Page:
From here to paternity: gay parenthood at SNR Denton

Becoming a parent while ­juggling the demands of a high-pressure job is never easy, but for SNR Denton banking and finance associate Alexander Semernin the journey to fatherhood has, to some extent, been a greater challenge than for many of his peers.

The gay lawyer and his partner, a director of a boutique real estate consultancy in the City, recently became parents to their first child, who was born four months ago in the US via a commercial ­surrogacy agreement.

Semernin admits that the ­decision to become parents was not taken lightly.

“It was our joint and conscious decision to become parents, and a difficult one to make,” he says. “A child in your life means a lot of changes, compromises and sacrifices. Being a child of gay parents can also attract animosity from some members of our society.”

With the child’s surrogate ­mother based in California ­during the pregnancy, the 34-year-old associate says that the process of surrogate selection was challenging, especially as both fathers were keen for their son to have contact with his surrogate mother from the outset (she is not the child’s genetic mother – an egg donor was used).

“It’s not an easy task to find a surrogate you feel comfortable with; she does, after all, carry the most important thing in your life for nine months and has to work with you for longer than that,” Semernin says. “We’ll continue to have regular contact with our ­surrogate and would like our son to meet her when he’s older.”

As commercial surrogacy is ­illegal in the UK Semernin says the biggest issue facing both gay and straight couples is the need to travel abroad to fulfil their dreams of parenthood, or risk having a ­voluntary surrogate revoke her agreement to become the child’s legal guardian even if she has no genetic connection with it.

Thankfully, the pregnancy went smoothly, with Semernin and his partner making regular trips to the US.

Once their son was born Semernin and his partner had to establish parental responsibility through a separate parental order in the UK, despite a court in ­California ruling that they were the legal parents of their son on his birth certificate.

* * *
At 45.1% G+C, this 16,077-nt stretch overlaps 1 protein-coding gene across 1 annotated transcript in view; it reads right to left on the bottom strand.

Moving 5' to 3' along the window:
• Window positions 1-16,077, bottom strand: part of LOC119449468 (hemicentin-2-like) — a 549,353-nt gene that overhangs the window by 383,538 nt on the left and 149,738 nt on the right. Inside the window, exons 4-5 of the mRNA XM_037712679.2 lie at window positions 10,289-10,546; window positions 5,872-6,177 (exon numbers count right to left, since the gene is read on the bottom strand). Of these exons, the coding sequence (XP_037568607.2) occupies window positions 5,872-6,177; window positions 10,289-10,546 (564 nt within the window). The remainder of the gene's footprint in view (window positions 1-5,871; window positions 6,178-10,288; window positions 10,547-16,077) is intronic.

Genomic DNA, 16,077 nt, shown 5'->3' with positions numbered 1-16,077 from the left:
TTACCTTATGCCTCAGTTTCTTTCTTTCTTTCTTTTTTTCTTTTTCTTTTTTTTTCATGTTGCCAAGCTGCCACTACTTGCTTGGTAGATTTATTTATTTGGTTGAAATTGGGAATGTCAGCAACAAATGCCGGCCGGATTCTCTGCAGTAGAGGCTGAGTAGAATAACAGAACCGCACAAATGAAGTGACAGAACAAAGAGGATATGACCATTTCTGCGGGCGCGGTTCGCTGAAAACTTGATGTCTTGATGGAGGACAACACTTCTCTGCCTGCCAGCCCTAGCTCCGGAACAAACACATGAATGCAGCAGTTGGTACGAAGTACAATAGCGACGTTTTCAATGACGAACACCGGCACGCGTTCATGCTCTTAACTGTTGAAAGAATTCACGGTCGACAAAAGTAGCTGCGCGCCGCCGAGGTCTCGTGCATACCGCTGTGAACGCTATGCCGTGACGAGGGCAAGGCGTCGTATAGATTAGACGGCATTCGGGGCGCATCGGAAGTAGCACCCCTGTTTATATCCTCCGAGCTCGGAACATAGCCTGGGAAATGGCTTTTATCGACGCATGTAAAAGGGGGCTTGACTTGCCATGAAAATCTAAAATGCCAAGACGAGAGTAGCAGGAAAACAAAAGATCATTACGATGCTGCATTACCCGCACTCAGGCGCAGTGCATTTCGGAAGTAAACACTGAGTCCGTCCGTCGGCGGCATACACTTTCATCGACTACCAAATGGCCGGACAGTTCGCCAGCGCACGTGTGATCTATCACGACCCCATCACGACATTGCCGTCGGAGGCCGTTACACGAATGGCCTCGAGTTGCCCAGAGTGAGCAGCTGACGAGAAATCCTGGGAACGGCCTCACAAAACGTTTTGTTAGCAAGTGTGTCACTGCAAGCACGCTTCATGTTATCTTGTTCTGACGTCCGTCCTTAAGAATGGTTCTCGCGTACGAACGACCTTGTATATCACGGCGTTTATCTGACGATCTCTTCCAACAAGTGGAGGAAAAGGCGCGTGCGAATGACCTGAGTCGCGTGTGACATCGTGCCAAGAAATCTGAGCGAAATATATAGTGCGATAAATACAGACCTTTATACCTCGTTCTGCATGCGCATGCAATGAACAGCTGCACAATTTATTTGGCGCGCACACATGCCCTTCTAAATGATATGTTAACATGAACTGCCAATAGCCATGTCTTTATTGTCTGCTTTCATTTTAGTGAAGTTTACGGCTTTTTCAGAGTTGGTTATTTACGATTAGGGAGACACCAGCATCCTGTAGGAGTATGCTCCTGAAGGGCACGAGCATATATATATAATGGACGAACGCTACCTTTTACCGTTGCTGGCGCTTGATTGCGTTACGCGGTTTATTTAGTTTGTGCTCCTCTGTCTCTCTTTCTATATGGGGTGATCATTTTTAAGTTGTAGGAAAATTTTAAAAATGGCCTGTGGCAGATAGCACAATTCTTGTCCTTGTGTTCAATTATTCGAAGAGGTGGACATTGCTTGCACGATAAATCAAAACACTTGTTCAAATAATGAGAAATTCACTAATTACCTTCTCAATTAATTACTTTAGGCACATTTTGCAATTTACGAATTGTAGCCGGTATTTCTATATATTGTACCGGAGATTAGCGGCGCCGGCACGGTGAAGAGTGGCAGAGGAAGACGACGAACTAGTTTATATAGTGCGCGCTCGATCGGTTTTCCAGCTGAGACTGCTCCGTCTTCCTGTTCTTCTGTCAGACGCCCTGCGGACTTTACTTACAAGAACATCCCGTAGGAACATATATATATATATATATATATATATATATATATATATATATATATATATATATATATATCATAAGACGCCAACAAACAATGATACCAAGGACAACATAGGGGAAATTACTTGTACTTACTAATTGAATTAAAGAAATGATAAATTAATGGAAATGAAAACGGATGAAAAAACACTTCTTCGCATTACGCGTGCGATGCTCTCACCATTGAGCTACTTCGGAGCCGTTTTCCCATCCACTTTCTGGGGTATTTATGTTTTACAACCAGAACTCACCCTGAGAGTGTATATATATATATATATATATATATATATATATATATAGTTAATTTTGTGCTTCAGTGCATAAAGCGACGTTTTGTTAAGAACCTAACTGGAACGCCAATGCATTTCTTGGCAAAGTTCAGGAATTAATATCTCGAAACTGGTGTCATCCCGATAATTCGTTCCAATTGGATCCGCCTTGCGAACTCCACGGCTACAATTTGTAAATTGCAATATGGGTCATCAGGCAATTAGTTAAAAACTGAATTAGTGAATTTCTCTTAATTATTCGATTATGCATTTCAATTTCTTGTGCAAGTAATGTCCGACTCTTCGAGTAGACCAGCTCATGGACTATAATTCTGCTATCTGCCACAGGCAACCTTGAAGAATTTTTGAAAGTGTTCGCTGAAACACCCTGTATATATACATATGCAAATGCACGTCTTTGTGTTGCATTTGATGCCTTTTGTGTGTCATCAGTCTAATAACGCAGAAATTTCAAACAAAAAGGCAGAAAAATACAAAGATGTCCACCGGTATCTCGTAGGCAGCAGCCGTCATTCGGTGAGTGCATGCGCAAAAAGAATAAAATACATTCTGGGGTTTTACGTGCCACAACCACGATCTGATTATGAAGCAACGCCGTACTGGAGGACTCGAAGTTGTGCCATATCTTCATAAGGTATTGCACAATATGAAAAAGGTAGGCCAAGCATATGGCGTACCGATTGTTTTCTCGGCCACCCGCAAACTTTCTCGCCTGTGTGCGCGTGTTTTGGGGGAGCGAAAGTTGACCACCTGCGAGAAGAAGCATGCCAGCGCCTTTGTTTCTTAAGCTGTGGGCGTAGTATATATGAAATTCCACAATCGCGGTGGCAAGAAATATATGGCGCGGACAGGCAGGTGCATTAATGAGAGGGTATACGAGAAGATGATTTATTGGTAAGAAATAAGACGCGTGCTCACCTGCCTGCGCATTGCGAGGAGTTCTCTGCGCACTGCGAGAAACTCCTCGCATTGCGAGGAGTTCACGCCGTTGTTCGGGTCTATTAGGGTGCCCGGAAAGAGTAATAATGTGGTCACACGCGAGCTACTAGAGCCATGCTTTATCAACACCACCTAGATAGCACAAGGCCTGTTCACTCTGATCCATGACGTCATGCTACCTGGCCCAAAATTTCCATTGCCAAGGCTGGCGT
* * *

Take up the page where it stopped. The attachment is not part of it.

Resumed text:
When it came to paternity leave Semernin admits that SNR ­Denton had no guidance in relation to surrogacy arrangements, but says the HR department had been “very accommodating”.

“I was treated fairly and generously by the firm, and have asked not to be given preferential treatment. Although with two working dads in the family we’re almost always short of time,” he adds.

Semernin received support and encouragement from colleagues when he came out and during the surrogacy process, but asked the firm to introduce diversity training after a few people inadvertently expressed remarks he felt were inappropriate.

“I’ve not experienced discrimination in my firm,” he says. “I did, however, request that diversity training be introduced. SNR ­Denton was enthusiastic and introduced the training fairly swiftly. But I don’t think the UK legal profession is openly supportive of its gay members. It remains very conservative.”

When asked whether LGBT lawyers are still reluctant to come out in their firms, Semernin’s views are twofold.

“Some people don’t come out because they want to separate their personal and professional lives,” he explains. “Some people are just private and it’s their right and choice to be so.

“My other view is that people who don’t come out to their firm fear their careers will be jeopardised. I can understand that fear because of the conservative views of some partners in City law firms. I know colleagues in other firms who don’t come out because they fear being marginalised and ­driven out of their jobs.”

He does, however, feel that things are getting better, with several firms introducing initiatives, events and support networks.

“In the legal profession, as in other parts of society, diversity issues could always be treated a little better, but while law firms could do more I’ve seen some ­positive steps,” he concludes.